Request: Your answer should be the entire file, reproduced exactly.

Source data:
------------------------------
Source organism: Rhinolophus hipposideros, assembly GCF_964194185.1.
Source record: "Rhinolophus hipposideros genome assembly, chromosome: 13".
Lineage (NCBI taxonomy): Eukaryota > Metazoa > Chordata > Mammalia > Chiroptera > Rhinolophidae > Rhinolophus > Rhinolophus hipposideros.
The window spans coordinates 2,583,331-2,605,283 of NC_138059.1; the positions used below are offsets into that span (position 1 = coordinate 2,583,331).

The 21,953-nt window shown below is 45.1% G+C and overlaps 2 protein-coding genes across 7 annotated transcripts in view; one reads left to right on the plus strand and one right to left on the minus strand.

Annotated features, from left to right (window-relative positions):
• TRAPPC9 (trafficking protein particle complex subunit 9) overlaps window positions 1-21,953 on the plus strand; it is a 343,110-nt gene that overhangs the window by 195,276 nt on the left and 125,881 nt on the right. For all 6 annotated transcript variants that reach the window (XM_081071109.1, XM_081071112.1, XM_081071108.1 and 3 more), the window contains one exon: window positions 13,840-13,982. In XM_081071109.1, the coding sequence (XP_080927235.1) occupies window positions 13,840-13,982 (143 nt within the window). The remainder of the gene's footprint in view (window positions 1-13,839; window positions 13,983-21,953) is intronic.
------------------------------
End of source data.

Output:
Source organism: Rhinolophus hipposideros, assembly GCF_964194185.1.
Source record: "Rhinolophus hipposideros genome assembly, chromosome: 13".
Lineage (NCBI taxonomy): Eukaryota > Metazoa > Chordata > Mammalia > Chiroptera > Rhinolophidae > Rhinolophus > Rhinolophus hipposideros.
The window spans coordinates 2,583,331-2,605,283 of NC_138059.1; the positions used below are offsets into that span (position 1 = coordinate 2,583,331).

The 21,953-nt window shown below is 45.1% G+C and overlaps 2 protein-coding genes across 7 annotated transcripts in view; one reads left to right on the plus strand and one right to left on the minus strand.

Annotated features, from left to right (window-relative positions):
• TRAPPC9 (trafficking protein particle complex subunit 9) overlaps window positions 1-21,953 on the plus strand; it is a 343,110-nt gene that overhangs the window by 195,276 nt on the left and 125,881 nt on the right. For all 6 annotated transcript variants that reach the window (XM_081071109.1, XM_081071112.1, XM_081071108.1 and 3 more), the window contains one exon: window positions 13,840-13,982. In XM_081071109.1, the coding sequence (XP_080927235.1) occupies window positions 13,840-13,982 (143 nt within the window). The remainder of the gene's footprint in view (window positions 1-13,839; window positions 13,983-21,953) is intronic.